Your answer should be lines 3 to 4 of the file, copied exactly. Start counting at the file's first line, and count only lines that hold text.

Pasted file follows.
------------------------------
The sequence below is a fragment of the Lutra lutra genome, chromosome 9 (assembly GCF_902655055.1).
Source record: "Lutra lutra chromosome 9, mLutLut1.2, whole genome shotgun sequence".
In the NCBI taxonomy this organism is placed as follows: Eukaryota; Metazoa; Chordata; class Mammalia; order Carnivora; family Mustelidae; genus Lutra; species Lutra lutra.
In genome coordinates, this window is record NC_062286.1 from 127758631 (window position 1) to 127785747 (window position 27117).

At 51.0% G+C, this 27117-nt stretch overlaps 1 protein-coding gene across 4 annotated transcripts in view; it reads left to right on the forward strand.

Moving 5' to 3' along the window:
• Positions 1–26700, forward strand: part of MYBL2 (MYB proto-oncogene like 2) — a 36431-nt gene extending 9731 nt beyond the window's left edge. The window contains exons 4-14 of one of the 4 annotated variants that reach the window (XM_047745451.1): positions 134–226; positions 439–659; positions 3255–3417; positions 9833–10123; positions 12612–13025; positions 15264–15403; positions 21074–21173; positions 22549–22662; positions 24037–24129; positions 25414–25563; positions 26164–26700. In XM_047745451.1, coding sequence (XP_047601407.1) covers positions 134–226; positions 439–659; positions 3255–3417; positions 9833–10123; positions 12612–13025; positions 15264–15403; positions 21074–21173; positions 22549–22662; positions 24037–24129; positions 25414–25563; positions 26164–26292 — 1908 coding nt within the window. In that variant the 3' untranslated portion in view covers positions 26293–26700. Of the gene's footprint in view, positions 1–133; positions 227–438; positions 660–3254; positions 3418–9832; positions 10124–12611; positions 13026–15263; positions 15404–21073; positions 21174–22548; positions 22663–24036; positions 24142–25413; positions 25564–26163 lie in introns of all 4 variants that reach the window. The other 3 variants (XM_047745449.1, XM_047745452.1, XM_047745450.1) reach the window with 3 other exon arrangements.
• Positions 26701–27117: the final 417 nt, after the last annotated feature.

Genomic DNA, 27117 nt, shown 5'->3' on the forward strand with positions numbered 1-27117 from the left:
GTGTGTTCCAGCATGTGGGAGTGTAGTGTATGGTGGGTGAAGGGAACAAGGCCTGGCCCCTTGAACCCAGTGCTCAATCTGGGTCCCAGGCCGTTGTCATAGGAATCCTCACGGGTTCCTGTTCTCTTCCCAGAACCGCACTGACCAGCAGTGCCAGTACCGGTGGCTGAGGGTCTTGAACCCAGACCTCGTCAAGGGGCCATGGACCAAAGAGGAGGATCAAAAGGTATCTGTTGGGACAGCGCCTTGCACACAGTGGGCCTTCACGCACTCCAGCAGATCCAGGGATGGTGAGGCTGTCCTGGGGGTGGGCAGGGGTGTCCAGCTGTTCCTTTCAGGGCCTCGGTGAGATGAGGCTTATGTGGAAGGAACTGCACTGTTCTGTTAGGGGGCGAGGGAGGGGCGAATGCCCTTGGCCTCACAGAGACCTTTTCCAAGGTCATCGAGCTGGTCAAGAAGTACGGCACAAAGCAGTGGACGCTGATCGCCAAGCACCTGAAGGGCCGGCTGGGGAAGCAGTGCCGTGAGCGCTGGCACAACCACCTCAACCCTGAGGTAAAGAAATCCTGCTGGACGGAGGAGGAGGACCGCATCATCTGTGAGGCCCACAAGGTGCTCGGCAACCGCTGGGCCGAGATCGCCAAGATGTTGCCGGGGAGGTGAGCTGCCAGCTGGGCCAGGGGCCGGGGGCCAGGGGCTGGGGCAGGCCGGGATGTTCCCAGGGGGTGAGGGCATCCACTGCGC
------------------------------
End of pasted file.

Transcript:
In the NCBI taxonomy this organism is placed as follows: Eukaryota; Metazoa; Chordata; class Mammalia; order Carnivora; family Mustelidae; genus Lutra; species Lutra lutra.
In genome coordinates, this window is record NC_062286.1 from 127758631 (window position 1) to 127785747 (window position 27117).